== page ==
The principal aquifer in the Orlando area consists of 900 feet or more of permeable artesian limestones of upper and middle Eocene age. As in most other parts of the Florida peninsula, these limestones are overlain by the Hawthorn formation of Miocene age which contains relatively impervious beds. The Hawthorn at Orlando is 45 to 200 feet thick and prevents or retards natural recharge to the lime. stones except where it is penetrated by what appear to be old sinkholes that are now filled with pervious material.
Owing to the lack of adequate surface drainage, more than 200 wells have been drilled into the limestones in the Orlando area to drain streets, control lake levels, and dispose of sewage and other waste liquids. Generally the piezometric surface of the water in the limestones is fat enough below the land surface to allow drainage by gravity. As the limestones are cavernous, most of the wells have large capacities for receiving water and seldom become clogged although a considerable amount of rubbish is carried into them.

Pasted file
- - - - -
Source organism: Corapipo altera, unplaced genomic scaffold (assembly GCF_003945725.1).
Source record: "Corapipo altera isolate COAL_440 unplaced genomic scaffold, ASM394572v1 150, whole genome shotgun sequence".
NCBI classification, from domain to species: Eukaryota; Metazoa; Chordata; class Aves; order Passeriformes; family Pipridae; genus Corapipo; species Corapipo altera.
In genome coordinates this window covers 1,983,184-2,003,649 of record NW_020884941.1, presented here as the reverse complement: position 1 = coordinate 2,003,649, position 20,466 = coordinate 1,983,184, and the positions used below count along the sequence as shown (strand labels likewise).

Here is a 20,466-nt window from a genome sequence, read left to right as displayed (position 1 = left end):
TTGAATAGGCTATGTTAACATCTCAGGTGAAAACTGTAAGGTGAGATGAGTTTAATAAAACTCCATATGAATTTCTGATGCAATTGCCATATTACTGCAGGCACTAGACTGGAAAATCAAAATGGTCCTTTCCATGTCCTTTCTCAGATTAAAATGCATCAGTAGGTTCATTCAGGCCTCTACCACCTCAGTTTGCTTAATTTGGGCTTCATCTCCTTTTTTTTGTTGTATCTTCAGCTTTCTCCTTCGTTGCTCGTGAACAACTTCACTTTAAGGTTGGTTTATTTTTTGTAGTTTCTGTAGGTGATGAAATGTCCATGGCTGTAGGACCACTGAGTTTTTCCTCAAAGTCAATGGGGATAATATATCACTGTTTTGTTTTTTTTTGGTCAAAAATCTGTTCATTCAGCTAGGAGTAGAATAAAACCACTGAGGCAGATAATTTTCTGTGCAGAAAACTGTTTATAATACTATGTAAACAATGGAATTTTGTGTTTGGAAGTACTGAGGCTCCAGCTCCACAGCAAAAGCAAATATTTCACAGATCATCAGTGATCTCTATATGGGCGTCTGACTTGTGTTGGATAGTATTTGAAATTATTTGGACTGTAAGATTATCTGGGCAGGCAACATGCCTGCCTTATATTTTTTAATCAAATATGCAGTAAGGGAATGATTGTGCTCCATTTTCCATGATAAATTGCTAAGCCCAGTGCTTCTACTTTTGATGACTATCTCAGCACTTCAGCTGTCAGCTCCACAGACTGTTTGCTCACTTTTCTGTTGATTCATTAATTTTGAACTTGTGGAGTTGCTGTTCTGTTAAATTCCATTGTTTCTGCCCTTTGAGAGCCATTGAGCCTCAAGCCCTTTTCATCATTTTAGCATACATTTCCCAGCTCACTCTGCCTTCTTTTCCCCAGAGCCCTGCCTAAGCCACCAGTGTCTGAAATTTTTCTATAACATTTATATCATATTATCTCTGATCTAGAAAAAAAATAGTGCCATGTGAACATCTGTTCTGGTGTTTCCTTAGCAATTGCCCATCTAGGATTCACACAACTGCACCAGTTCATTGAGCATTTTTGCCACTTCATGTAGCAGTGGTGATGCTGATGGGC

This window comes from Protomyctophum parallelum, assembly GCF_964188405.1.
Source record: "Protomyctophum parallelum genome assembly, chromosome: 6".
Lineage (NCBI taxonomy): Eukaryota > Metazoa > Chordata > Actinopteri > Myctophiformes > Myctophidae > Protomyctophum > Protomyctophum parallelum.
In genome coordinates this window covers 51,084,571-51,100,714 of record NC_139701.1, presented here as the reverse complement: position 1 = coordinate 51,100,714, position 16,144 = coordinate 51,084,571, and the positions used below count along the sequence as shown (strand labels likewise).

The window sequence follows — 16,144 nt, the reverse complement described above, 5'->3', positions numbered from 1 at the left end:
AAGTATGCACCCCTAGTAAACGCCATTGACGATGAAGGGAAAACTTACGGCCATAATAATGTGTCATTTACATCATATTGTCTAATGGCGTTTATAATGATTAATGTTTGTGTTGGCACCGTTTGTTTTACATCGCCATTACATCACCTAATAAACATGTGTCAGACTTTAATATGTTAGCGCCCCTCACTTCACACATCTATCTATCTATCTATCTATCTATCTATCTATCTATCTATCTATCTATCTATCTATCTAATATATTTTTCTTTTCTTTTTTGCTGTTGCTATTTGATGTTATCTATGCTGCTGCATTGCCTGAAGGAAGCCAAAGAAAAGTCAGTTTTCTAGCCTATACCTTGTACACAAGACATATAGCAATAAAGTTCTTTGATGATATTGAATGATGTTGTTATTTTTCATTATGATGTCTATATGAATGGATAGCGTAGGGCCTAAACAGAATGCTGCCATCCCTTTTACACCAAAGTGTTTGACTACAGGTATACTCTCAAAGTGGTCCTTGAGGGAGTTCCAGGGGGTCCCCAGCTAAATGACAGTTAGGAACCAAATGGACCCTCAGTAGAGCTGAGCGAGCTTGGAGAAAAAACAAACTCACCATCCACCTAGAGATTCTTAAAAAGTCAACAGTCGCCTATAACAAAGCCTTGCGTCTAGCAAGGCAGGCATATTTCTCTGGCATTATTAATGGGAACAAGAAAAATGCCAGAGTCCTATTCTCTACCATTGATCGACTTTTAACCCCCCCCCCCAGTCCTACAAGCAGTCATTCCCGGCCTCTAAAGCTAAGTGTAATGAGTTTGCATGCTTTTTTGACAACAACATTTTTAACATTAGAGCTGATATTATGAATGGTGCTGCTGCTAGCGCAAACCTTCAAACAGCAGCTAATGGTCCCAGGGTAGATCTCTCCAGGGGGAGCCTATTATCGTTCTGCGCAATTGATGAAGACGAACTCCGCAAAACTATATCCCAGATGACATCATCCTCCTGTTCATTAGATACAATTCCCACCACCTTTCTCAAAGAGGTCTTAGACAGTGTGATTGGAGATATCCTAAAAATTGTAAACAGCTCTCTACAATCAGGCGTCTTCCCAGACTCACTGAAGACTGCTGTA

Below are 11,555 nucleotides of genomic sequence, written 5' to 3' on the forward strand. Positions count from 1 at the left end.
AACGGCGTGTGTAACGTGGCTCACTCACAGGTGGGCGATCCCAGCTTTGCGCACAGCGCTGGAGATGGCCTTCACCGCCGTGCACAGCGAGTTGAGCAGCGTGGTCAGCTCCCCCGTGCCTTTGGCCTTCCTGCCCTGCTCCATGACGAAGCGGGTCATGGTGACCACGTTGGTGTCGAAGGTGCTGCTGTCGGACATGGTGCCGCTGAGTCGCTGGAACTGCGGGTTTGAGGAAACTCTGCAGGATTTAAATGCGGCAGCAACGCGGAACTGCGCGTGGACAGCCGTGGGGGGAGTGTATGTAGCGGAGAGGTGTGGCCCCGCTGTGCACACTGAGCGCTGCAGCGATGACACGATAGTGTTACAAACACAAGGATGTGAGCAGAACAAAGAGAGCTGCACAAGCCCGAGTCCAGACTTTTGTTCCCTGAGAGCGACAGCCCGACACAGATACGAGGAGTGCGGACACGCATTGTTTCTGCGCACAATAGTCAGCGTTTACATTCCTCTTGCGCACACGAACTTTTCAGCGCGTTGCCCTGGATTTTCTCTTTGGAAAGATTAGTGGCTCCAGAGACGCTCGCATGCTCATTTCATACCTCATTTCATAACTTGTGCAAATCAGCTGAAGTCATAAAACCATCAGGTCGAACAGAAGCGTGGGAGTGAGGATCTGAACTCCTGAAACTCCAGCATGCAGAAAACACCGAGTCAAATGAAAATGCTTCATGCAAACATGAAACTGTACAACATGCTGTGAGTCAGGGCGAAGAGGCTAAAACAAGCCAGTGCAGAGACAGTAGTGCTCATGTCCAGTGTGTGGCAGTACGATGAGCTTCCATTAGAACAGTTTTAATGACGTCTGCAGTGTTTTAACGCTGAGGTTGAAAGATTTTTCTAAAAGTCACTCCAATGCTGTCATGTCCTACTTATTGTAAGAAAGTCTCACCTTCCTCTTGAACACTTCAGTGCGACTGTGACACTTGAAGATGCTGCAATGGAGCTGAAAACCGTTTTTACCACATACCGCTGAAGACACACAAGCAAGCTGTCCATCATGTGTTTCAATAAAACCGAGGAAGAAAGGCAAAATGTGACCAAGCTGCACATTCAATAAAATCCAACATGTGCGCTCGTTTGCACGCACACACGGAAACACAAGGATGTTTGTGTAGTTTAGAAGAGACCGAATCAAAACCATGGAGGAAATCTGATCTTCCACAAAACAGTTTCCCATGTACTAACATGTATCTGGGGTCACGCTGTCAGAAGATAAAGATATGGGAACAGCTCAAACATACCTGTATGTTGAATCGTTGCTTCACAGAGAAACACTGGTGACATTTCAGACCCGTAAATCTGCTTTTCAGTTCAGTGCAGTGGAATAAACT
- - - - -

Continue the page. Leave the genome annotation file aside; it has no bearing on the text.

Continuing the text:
The piezometric surface is conspicuously higher where drainage wells are concentrated, probably because of recharge through wells. However, the effect of the artificial recharge cannot be clearly differentiated from that of natural recharge. A deep-well current meter was used to determine the horizons at which the polluted surface water enters the limestones.
The investigation was made in cooperation with the Florida Geological Survey and the Corps of Engineers of the U.S. Army.
|Publication Subtype||Journal Article|
|Title||Artificial recharge of artesian limestone at Orlando, Florida|
|Series title||Economic Geology|
|Publisher||Society of Economic Geologist|
|Google Analytic Metrics||Metrics page|